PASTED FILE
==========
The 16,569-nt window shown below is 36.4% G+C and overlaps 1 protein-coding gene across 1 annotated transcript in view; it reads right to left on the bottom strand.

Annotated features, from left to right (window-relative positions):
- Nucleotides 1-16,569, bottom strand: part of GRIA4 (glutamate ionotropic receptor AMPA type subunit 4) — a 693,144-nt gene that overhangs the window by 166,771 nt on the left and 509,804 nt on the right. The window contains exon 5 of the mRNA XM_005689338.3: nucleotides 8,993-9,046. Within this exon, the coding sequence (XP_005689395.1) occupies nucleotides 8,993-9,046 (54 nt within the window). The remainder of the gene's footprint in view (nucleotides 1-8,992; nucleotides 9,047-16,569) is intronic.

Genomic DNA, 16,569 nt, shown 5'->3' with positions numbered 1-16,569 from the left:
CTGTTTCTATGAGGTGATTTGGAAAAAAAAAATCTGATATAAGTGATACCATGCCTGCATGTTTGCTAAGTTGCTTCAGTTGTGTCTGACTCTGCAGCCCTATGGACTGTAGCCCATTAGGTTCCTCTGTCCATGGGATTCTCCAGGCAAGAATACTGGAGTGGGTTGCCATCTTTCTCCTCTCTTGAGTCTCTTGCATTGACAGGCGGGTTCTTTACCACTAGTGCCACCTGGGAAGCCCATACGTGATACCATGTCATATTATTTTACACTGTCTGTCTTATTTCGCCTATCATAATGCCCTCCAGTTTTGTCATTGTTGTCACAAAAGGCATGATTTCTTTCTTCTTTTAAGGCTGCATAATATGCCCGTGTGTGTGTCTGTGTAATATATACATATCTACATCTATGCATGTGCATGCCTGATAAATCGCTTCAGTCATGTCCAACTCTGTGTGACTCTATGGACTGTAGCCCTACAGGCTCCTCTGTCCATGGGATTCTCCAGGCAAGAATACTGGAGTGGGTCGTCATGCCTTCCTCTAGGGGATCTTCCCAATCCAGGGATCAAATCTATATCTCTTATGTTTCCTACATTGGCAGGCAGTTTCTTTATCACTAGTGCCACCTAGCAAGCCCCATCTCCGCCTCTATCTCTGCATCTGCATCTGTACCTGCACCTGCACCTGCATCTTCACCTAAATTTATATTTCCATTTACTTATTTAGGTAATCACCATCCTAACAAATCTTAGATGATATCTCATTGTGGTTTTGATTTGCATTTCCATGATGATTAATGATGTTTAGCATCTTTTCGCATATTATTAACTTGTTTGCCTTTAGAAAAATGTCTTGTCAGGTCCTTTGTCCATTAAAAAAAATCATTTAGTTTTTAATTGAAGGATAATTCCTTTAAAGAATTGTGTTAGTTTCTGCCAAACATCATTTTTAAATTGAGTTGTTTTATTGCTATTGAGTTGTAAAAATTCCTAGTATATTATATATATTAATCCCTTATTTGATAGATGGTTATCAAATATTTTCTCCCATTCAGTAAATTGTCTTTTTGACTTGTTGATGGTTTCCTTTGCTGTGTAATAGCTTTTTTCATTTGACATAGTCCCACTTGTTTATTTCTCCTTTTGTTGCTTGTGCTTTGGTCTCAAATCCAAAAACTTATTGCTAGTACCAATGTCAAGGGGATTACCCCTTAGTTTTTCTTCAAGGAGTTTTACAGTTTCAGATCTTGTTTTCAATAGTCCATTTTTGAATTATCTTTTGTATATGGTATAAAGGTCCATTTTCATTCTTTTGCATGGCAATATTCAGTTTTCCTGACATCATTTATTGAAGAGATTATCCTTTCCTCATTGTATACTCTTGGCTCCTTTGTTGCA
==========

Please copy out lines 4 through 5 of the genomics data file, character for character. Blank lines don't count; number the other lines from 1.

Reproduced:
Genomic DNA, 16,569 nt, shown 5'->3' with positions numbered 1-16,569 from the left:
CTGTTTCTATGAGGTGATTTGGAAAAAAAAAATCTGATATAAGTGATACCATGCCTGCATGTTTGCTAAGTTGCTTCAGTTGTGTCTGACTCTGCAGCCCTATGGACTGTAGCCCATTAGGTTCCTCTGTCCATGGGATTCTCCAGGCAAGAATACTGGAGTGGGTTGCCATCTTTCTCCTCTCTTGAGTCTCTTGCATTGACAGGCGGGTTCTTTACCACTAGTGCCACCTGGGAAGCCCATACGTGATACCATGTCATATTATTTTACACTGTCTGTCTTATTTCGCCTATCATAATGCCCTCCAGTTTTGTCATTGTTGTCACAAAAGGCATGATTTCTTTCTTCTTTTAAGGCTGCATAATATGCCCGTGTGTGTGTCTGTGTAATATATACATATCTACATCTATGCATGTGCATGCCTGATAAATCGCTTCAGTCATGTCCAACTCTGTGTGACTCTATGGACTGTAGCCCTACAGGCTCCTCTGTCCATGGGATTCTCCAGGCAAGAATACTGGAGTGGGTCGTCATGCCTTCCTCTAGGGGATCTTCCCAATCCAGGGATCAAATCTATATCTCTTATGTTTCCTACATTGGCAGGCAGTTTCTTTATCACTAGTGCCACCTAGCAAGCCCCATCTCCGCCTCTATCTCTGCATCTGCATCTGTACCTGCACCTGCACCTGCATCTTCACCTAAATTTATATTTCCATTTACTTATTTAGGTAATCACCATCCTAACAAATCTTAGATGATATCTCATTGTGGTTTTGATTTGCATTTCCATGATGATTAATGATGTTTAGCATCTTTTCGCATATTATTAACTTGTTTGCCTTTAGAAAAATGTCTTGTCAGGTCCTTTGTCCATTAAAAAAAATCATTTAGTTTTTAATTGAAGGATAATTCCTTTAAAGAATTGTGTTAGTTTCTGCCAAACATCATTTTTAAATTGAGTTGTTTTATTGCTATTGAGTTGTAAAAATTCCTAGTATATTATATATATTAATCCCTTATTTGATAGATGGTTATCAAATATTTTCTCCCATTCAGTAAATTGTCTTTTTGACTTGTTGATGGTTTCCTTTGCTGTGTAATAGCTTTTTTCATTTGACATAGTCCCACTTGTTTATTTCTCCTTTTGTTGCTTGTGCTTTGGTCTCAAATCCAAAAACTTATTGCTAGTACCAATGTCAAGGGGATTACCCCTTAGTTTTTCTTCAAGGAGTTTTACAGTTTCAGATCTTGTTTTCAATAGTCCATTTTTGAATTATCTTTTGTATATGGTATAAAGGTCCATTTTCATTCTTTTGCATGGCAATATTCAGTTTTCCTGACATCATTTATTGAAGAGATTATCCTTTCCTCATTGTATACTCTTGGCTCCTTTGTTGCA